The position that the attack on bin Laden was a violation of Pakistan's sovereignty is easily countered, given that Pakistan has cooperated with—or at least countenanced—US strikes on tribal areas near the Afghanistan border for the past two years. Moreover, the United States can cite the success of drone attacks in destroying Taliban training camps and eliminating key operatives. But the presence of Taliban and al-Qaeda members or sympathizers inside the military and the ISI is something that the Pakistani government can never acknowledge publicly. Doing so could create a rift with the military that might destabilize the entire nation.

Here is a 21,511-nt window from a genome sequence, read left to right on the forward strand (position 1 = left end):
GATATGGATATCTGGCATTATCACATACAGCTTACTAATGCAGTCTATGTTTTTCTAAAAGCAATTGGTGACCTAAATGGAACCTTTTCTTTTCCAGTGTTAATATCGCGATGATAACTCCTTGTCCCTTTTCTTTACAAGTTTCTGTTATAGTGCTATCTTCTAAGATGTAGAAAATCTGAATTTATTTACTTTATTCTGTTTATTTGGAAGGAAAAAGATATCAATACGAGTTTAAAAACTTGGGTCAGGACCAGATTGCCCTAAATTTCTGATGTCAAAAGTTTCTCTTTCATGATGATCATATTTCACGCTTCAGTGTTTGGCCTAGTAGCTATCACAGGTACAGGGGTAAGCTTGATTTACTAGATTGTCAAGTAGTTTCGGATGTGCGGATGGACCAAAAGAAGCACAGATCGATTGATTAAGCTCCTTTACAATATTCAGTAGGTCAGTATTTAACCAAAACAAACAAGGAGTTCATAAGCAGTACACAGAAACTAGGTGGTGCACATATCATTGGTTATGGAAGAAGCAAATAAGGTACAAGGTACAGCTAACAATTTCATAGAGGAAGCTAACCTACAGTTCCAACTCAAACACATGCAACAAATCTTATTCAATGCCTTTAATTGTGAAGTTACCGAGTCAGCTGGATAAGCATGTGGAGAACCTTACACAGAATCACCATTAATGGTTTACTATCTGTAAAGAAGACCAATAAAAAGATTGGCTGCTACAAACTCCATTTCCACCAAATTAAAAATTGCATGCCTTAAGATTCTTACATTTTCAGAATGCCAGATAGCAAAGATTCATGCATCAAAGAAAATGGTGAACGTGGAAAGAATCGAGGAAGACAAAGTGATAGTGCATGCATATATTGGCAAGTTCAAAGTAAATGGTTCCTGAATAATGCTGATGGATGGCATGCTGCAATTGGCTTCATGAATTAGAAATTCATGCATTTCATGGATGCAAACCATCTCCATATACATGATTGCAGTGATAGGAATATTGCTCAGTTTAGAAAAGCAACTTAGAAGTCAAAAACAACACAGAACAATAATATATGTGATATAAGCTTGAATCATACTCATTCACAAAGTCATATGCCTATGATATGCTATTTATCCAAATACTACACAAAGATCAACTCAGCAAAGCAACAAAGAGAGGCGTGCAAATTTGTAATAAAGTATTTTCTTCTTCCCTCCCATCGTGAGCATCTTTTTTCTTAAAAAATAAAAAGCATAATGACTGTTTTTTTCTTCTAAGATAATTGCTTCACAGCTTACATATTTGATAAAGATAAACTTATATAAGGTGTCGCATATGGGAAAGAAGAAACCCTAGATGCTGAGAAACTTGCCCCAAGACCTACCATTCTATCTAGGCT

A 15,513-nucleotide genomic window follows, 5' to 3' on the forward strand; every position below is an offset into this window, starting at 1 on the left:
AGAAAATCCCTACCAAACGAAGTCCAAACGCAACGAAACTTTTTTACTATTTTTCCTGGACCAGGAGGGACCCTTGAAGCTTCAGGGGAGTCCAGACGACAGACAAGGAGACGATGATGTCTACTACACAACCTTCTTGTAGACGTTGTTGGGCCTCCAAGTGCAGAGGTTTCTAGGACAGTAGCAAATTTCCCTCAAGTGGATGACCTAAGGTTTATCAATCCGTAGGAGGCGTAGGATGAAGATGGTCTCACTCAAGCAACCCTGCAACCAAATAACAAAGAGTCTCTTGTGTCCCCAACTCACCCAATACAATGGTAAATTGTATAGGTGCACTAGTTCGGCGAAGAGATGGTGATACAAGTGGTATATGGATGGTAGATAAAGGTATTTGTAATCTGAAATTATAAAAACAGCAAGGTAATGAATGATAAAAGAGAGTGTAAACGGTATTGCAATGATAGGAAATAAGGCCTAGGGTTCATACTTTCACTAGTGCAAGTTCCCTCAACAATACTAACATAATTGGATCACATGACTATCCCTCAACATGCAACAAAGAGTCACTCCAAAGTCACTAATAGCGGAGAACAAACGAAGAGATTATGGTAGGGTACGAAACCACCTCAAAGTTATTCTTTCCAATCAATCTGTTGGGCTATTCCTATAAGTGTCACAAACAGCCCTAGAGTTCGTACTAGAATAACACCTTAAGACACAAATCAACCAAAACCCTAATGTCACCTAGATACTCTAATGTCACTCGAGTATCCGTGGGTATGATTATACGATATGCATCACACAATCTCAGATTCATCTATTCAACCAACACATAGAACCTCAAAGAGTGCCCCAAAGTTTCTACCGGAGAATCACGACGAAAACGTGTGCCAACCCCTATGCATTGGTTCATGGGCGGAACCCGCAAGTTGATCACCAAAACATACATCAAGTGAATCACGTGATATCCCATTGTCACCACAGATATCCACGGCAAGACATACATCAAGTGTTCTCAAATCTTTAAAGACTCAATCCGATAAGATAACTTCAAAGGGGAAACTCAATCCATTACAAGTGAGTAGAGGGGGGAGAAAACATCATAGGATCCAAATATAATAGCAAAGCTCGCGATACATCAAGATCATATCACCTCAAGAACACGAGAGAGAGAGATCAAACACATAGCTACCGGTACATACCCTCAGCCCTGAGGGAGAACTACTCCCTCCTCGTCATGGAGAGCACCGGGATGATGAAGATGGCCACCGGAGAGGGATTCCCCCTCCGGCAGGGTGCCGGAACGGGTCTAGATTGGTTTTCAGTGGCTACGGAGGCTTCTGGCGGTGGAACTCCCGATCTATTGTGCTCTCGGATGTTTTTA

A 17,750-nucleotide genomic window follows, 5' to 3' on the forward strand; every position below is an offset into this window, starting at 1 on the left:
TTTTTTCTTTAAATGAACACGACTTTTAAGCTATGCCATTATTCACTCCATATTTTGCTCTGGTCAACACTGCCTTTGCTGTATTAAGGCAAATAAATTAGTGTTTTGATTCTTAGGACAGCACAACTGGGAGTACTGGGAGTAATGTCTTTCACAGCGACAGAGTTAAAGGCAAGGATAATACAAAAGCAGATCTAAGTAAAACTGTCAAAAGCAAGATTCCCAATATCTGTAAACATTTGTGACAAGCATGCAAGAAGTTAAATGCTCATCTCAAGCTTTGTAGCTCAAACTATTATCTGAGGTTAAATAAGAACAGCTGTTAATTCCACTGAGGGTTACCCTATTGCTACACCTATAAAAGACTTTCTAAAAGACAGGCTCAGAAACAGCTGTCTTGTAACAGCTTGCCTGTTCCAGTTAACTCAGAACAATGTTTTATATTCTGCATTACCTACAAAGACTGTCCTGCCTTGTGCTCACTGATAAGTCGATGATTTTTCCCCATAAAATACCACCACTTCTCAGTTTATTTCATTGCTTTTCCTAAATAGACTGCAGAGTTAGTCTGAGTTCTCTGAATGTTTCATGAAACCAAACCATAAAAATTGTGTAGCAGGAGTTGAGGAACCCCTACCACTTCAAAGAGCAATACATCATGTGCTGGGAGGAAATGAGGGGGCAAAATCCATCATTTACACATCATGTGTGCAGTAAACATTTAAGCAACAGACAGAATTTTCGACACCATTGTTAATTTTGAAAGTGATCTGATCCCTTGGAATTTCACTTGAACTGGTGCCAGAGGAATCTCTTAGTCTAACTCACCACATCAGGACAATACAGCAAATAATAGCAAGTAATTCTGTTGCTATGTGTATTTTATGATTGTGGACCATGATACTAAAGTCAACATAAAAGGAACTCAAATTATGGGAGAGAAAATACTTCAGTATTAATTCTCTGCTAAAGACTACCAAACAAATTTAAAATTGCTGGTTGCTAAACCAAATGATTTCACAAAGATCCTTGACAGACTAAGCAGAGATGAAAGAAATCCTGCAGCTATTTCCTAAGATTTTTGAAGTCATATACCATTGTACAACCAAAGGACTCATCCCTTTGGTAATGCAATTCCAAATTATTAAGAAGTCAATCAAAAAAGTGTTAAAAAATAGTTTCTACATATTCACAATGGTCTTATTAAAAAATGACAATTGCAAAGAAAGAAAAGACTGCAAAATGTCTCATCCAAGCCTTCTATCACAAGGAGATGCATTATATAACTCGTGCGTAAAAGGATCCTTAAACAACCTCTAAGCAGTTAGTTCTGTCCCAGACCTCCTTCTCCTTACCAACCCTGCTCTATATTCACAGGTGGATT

Since the Pakistan Peoples Party replaced the military regime of Pervez Musharraf in 2008, the civilian government has managed to rein in the military despite occasional signs of weakness. It is an uneasy truce, marked by mutual mistrust. Meanwhile, the people of this Muslim nation remain largely sympathetic toward the Taliban, if not toward al-Qaeda. Indeed, notwithstanding occasional flashes of resentment at the highhanded tactics of the military and police forces, the public has not made a hero of the crusading Pakistani journalist who was killed after revealing dirty secrets about the ISI and the military. No mass movement has sprung up in response to his murder. To the contrary, many Pakistanis continue to regard such investigative journalism with suspicion, fearing that it contributes to anti-Islamic sentiment. These deep-rooted attitudes among the Pakistani people also fuel their antagonism toward fast-growing India, which has made friendship with the United States a basic pillar of its foreign policy.